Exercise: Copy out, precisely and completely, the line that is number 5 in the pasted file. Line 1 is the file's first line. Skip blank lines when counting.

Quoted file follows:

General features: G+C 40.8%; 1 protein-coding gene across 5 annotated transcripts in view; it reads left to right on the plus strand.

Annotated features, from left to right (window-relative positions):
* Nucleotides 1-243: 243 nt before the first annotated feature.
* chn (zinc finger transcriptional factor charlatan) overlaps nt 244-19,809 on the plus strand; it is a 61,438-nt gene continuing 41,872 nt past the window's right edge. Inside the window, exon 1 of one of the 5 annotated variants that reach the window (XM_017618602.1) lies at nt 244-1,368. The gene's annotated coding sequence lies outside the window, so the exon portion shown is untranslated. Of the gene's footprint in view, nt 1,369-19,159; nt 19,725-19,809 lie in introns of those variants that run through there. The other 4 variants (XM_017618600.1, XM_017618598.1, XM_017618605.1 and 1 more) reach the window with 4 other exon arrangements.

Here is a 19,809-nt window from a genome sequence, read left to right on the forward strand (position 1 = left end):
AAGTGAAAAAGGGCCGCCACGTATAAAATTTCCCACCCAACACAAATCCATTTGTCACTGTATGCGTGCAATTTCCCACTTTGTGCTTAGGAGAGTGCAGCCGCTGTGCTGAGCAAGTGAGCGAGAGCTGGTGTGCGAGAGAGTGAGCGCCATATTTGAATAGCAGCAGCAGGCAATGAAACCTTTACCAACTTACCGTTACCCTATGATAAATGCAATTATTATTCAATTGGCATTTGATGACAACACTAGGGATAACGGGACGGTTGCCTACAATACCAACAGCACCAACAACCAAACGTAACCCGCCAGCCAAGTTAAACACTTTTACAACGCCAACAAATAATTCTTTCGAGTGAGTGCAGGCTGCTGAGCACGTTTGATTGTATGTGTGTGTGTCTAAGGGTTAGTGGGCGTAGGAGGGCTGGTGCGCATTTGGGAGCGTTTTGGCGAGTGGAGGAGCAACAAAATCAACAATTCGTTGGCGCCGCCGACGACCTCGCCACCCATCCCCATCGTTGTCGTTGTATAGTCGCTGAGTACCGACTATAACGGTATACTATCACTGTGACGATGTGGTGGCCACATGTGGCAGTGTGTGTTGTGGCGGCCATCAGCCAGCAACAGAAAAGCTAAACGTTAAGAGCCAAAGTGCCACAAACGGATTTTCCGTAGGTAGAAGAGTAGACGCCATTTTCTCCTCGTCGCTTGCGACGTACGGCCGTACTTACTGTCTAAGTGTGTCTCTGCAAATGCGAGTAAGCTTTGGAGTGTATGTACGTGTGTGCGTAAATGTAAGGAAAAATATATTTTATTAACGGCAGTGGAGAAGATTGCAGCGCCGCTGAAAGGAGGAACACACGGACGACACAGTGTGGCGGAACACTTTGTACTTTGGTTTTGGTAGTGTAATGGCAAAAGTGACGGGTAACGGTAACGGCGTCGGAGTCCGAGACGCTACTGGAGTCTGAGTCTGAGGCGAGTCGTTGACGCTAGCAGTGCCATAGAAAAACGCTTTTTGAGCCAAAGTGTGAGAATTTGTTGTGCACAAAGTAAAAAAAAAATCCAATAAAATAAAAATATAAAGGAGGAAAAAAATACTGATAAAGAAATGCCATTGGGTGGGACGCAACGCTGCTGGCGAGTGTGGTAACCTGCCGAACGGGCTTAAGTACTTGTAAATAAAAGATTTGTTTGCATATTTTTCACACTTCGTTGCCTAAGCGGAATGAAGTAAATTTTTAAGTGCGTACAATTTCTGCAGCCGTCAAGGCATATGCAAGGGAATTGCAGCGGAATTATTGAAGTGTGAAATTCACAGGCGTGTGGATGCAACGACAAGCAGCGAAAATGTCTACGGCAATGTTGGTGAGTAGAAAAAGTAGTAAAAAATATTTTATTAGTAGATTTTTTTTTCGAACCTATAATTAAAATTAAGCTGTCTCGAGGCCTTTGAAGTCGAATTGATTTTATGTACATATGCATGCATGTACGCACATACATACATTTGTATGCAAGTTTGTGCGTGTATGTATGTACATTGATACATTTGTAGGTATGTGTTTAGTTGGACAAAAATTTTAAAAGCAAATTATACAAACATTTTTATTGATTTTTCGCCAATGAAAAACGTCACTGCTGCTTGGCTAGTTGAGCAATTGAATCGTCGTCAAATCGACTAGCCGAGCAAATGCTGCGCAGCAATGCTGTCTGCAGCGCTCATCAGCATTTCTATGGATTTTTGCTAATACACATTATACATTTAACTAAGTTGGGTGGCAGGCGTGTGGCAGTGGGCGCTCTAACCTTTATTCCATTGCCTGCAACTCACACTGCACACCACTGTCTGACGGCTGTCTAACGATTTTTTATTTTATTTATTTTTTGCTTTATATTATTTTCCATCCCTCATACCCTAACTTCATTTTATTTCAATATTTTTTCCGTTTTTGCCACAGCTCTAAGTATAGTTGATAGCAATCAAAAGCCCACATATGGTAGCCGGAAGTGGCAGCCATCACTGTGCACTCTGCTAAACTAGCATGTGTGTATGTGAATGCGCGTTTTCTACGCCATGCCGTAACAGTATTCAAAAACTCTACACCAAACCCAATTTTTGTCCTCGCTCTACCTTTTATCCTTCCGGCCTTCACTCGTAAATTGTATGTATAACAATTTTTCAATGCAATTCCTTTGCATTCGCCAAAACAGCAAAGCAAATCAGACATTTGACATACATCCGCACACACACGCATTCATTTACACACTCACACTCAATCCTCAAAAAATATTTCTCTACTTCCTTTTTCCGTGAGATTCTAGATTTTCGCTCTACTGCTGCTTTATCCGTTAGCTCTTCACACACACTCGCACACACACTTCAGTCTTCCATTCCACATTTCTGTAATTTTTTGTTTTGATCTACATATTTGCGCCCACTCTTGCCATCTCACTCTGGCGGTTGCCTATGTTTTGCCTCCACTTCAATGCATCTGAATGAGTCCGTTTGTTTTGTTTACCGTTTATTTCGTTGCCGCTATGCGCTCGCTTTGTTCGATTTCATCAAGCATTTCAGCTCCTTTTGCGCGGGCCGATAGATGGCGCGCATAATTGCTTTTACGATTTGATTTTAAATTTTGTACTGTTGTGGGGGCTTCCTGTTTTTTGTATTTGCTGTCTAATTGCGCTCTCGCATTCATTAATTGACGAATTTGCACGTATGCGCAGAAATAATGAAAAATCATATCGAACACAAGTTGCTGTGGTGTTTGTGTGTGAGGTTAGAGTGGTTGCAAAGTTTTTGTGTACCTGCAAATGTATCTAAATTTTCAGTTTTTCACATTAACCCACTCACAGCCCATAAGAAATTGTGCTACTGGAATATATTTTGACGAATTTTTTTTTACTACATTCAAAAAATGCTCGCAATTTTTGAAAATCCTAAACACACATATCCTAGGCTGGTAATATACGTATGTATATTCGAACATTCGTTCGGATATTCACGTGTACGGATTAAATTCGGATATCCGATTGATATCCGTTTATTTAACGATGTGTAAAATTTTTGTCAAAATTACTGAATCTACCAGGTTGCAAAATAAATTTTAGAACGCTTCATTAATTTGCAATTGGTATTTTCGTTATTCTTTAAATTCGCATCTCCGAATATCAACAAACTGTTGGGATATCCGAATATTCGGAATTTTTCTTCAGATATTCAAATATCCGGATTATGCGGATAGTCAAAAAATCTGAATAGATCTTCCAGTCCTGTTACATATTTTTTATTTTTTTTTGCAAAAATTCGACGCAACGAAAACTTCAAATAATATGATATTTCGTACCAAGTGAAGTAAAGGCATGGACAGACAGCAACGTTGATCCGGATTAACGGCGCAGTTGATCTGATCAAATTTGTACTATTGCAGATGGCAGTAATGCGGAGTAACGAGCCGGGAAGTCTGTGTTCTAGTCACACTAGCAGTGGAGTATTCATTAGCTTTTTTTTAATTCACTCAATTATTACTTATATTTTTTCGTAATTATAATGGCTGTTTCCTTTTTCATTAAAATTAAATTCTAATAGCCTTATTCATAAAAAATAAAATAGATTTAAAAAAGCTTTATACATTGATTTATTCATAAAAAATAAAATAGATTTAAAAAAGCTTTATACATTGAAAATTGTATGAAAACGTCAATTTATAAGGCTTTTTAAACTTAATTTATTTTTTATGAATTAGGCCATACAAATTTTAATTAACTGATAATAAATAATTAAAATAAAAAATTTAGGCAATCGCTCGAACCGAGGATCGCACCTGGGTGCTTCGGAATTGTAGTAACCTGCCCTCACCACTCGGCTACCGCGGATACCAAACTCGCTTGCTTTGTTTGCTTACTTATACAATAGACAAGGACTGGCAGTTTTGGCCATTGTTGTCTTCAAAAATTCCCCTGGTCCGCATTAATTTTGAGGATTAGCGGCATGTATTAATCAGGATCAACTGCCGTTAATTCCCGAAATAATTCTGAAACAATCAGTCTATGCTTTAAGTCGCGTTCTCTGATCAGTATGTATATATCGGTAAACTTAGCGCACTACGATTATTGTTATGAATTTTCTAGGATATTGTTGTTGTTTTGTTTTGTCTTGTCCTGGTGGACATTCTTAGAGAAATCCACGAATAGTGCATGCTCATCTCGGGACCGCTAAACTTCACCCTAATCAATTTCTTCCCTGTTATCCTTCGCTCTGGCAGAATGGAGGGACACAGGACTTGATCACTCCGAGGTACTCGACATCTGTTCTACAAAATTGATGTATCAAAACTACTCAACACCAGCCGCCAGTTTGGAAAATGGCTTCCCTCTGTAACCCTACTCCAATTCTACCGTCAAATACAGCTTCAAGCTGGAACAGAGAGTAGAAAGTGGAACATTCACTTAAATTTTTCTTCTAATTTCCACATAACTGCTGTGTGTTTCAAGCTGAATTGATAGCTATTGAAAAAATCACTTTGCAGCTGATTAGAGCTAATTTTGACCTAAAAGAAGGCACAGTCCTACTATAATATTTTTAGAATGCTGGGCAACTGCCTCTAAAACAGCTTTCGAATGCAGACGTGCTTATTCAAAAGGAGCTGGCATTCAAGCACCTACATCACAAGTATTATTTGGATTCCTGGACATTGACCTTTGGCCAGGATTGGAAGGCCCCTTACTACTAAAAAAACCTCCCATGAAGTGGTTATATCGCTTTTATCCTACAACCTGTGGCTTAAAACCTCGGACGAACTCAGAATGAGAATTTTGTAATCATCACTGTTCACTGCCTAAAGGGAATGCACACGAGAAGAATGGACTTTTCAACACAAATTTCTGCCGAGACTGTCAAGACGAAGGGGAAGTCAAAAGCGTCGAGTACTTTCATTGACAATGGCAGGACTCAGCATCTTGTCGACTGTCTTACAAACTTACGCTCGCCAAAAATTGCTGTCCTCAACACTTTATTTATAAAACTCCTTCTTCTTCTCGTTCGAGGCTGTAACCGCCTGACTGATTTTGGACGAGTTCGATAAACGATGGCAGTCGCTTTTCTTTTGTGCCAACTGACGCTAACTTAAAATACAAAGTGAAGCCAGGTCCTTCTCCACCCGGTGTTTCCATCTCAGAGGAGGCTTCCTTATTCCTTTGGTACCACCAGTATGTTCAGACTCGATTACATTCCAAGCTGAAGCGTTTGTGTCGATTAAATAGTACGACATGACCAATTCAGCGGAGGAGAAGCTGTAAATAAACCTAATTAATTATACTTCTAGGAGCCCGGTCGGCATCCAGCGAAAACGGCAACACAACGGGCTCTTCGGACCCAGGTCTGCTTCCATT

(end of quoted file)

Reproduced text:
Here is a 19,809-nt window from a genome sequence, read left to right on the forward strand (position 1 = left end):